Photography by Helen Kundicevic

Three Books Every Photographer Should Own

Must Read Photography Books


Reflections, meditations and ideas on photography

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Here is a great reading starter pack of books every photographer and lovers of photographs should own. They are all timeless cultural classics that are just as relevant and engaging today as they were in the 70’s and early 80’s when they were first published. Keep them on your bookshelf as with every re-reading gives more insights on the nature of photography, the photograph and visual culture unfold.

1Camera Lucida
by Roland Barthes

First published in 1980 Roland Barthes Camera Lucida is one of the most influential studies of photography. Bathes explores very personally the relationship between viewer and photograph. Barthes very personal investigations are woven through a particular photograph of his mother. He explores two notions on the reading and understanding of a photograph: The Studium – the cultural reading of an image – the photograph is understood through coded messages inbedded in a photograph and the Punctum – the accidental and subjective aspect in a photograph that triggers curiosity and admiration and in which the reading of the photograph becomes personal and emotional.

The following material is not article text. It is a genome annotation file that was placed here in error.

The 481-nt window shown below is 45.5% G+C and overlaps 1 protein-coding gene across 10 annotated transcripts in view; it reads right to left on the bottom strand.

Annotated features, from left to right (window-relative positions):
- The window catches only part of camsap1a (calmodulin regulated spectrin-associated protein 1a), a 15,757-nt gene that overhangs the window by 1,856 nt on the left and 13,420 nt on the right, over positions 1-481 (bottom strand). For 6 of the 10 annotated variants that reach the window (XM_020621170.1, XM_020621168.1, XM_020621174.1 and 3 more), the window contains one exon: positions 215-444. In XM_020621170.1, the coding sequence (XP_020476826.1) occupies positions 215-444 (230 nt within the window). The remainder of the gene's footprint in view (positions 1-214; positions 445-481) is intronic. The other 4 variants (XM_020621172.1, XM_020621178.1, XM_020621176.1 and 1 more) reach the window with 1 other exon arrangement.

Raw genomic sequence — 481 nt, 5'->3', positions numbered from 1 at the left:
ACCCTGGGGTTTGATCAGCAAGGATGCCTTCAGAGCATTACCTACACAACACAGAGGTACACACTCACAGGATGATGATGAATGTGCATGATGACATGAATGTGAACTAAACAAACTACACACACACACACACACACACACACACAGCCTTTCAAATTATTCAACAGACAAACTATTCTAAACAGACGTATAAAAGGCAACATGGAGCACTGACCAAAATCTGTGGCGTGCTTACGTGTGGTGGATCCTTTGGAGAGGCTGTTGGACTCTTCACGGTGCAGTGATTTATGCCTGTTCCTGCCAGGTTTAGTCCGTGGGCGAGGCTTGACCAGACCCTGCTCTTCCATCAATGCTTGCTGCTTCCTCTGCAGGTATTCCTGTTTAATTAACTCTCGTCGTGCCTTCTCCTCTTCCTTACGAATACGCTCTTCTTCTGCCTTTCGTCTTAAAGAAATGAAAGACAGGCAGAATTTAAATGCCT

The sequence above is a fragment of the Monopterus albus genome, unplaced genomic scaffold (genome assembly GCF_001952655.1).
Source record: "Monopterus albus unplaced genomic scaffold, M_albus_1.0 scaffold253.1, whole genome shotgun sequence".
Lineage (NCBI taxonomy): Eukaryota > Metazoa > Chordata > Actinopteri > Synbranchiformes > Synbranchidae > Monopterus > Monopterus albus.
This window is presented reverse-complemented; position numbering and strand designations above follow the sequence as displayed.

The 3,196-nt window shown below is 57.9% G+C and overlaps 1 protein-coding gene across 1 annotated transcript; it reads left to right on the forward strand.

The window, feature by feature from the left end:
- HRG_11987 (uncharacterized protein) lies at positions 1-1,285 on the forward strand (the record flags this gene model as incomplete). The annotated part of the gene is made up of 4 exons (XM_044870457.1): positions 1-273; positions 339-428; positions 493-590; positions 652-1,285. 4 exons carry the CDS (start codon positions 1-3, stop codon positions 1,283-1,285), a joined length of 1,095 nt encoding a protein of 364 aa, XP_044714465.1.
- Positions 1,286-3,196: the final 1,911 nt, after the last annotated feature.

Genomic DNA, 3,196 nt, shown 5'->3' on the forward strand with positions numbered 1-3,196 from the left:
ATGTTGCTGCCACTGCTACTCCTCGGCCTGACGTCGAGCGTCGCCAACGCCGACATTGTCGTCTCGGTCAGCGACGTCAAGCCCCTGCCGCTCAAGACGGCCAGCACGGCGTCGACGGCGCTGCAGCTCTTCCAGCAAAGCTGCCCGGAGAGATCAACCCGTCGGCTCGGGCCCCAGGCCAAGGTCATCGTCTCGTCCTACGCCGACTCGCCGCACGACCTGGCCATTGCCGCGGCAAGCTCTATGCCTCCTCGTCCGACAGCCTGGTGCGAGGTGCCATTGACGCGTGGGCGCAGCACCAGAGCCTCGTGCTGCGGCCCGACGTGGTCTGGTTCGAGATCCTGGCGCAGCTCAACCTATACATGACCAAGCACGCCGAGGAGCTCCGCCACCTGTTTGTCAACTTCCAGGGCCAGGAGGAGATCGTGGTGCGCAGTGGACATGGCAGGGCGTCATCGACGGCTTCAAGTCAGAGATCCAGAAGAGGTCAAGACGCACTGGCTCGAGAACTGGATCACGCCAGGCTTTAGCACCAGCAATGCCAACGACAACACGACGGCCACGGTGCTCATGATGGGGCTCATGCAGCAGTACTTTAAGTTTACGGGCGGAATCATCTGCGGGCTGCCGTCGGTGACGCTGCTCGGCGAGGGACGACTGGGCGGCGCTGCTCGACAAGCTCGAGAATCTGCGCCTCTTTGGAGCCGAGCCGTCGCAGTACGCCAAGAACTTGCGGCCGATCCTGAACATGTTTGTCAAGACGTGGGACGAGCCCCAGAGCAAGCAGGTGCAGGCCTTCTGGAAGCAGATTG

2On Photography
by Susan Sontag

On Photography by Susan Sontag is a book of essays published as a collection in 1977. In this book Sontag ‘examines a wide range of problems, both aesthetic and moral, raised by the presence and authority of the photographed image in the lives of everyone today’. Sontag covers the photographs relations to the conscience, to knowledge and to art and looks very closely at how and why photographs grip us so powerfully.


3Ways of Seeing
by John Berger

First published in 1972 Ways of Seeing by John Berger is another classic and highly influential collection of essays based on a BBC television series of the same name. The book is essentially an analyses of visual culture – Ways of Seeing – and explores the manner in which men and women are culturally represented through historical representations in art and publicity images. Berger looks at aspects of cultural politics through examining hidden ideologies in visual images and explores the idea of art as commodity.